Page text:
4.    “Individuals, communities, businesses and governments can, by taking appropriate actions, tackle the problem of climate change and adapt to changing climates. It is not too late to reduce the impacts of future climate change… Reducing the amount of greenhouse gases in the atmosphere, and the promotion of… clean sources of energy will lower the risk of much greater warming and [more] severe consequences. Planting the right kinds of crops… taking into account environmental risks when installing new structures, etc. will lead to adaptation and mitigation of adverse effects. At the individual level, sources of lighting and heating both at home and at work, and raising awareness of these factors in schools and colleges, is an important contribution toward the solution.”

The Guardian calls global warming “the biggest story in the world.” Such a story cannot go unaddressed, and such a problem — international in its scope and global in its impact — cannot go unsolved, lest we risk everything.

*  Owino’s full responses, featured as a PDF file, can be read here.



Categories: General News

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1 reply

  1. To: Ryan Stewart,

    Just read your article in the Hartford Courant – great job. Thought you might be interested in a couple of reports that the Connecticut Academy of Science and Engineering recently conducted for the Connecticut General Assembly’s Energy and Technology Committee and the Connecticut Energy Advisory Board (CEAB).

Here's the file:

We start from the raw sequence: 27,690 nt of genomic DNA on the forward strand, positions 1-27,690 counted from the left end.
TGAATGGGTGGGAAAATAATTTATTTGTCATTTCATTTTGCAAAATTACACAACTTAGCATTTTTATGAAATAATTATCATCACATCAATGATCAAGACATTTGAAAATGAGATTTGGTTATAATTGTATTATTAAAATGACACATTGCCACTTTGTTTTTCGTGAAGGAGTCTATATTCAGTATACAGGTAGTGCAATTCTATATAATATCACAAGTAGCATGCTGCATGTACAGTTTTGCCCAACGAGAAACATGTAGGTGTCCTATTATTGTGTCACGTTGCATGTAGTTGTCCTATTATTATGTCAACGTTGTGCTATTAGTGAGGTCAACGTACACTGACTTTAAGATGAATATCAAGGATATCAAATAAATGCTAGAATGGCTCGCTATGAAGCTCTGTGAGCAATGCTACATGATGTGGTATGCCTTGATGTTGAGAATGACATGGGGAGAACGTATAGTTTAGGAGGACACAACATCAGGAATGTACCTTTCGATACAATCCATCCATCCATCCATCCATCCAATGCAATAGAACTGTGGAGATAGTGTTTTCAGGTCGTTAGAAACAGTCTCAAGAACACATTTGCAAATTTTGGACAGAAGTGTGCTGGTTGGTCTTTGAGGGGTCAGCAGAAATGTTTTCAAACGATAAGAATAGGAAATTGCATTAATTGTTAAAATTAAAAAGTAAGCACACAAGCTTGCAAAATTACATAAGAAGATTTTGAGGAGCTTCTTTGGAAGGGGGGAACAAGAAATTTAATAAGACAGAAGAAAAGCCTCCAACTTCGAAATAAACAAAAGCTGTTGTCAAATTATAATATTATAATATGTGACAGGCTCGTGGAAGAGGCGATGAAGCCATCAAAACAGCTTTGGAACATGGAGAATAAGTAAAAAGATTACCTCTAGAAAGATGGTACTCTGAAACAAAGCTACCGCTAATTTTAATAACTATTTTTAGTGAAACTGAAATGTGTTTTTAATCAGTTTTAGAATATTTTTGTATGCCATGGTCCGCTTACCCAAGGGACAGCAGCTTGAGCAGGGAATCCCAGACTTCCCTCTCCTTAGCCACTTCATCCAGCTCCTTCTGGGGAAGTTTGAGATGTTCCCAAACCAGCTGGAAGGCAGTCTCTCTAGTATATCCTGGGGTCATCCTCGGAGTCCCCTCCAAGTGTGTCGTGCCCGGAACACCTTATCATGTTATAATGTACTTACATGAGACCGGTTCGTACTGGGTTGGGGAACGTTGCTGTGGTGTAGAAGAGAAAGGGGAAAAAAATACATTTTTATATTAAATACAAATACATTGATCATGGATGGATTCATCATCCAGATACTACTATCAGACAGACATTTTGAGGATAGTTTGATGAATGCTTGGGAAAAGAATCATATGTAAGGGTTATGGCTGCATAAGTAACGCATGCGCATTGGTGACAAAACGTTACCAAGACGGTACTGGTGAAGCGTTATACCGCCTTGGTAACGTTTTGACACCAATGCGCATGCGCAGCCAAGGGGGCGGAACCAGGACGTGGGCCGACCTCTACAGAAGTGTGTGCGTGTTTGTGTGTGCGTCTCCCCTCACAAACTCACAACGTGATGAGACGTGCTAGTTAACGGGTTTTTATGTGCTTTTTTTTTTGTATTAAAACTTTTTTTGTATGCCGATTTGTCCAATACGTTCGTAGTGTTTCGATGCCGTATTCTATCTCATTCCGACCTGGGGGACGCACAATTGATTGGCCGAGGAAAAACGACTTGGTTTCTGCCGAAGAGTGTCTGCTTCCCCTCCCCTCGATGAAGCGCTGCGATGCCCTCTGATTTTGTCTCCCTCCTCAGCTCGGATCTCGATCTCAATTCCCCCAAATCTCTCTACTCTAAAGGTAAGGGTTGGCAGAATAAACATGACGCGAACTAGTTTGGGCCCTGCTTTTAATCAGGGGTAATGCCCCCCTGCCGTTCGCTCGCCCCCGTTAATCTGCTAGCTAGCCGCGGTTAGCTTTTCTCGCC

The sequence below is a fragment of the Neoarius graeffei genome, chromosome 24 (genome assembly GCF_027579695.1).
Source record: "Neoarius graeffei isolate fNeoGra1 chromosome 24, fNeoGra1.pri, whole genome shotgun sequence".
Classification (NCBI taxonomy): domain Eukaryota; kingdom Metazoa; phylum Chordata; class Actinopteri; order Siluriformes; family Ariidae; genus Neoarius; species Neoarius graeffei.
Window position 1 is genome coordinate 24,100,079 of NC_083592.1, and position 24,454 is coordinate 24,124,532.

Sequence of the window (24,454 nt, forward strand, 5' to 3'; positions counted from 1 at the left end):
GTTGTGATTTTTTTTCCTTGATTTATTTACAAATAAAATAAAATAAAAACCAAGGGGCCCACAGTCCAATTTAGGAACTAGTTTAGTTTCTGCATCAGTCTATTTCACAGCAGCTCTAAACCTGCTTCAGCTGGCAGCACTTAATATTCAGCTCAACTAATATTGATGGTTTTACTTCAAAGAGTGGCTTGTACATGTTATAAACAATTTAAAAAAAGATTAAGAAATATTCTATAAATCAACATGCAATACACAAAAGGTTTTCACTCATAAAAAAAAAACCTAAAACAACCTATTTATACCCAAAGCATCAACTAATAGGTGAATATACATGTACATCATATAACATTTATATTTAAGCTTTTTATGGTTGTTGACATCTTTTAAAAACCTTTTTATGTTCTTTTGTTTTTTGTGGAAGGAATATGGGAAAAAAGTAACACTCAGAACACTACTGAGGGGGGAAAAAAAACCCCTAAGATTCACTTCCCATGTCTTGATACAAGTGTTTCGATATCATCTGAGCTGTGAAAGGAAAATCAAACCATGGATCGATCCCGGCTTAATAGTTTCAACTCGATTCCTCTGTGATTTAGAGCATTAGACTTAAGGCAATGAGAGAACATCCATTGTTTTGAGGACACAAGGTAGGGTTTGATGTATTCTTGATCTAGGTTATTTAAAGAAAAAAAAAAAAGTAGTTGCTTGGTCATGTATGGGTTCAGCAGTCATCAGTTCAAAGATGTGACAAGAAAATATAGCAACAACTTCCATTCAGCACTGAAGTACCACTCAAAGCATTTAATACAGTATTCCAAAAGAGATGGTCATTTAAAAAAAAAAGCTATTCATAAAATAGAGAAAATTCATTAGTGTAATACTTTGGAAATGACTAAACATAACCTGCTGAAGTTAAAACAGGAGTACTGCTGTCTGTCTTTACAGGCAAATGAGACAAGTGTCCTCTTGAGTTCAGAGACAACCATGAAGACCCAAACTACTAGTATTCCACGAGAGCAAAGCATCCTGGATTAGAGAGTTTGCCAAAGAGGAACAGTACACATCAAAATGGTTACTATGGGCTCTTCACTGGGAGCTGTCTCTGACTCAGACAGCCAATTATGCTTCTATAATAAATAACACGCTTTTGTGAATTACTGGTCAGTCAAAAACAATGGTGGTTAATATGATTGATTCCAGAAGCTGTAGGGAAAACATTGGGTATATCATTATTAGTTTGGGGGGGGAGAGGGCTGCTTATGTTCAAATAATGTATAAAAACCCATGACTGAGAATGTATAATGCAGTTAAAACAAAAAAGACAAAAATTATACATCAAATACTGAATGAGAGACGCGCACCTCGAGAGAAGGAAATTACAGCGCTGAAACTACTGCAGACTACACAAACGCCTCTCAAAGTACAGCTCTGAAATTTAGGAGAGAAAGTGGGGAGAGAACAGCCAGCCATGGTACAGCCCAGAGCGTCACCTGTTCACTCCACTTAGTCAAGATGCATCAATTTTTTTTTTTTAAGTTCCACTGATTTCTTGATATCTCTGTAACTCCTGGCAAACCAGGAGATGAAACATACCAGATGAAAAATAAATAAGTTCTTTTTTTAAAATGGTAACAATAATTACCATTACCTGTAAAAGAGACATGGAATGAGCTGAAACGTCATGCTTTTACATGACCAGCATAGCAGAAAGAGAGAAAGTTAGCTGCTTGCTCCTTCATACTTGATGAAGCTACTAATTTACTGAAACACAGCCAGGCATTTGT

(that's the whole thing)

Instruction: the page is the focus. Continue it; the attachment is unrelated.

The reports are available on our website on our publications page @
    http://www.ctcase.org/reports/index.html

    1. Shared Clean Energy Facilities (2015) – for the Energy and Technology Committee
    2. Advances in Nuclear Power Technologies (2011) – for the CEAB
    3. A Study on the Feasibility of Utilizing Waste Heat from Central Electric Power Generating Stations and Potential Applications (2009) – for the CEAB
    4. Preparing for Connecticut’s Energy Future (2008) – for the Energy and Technology Committee

    Best Regards,

    Richard H. Strauss, Executive Director
    Connecticut Academy of Science and Engineering
    Tele: 860-571-7135; Email: rstrauss@ctcase.org

    Like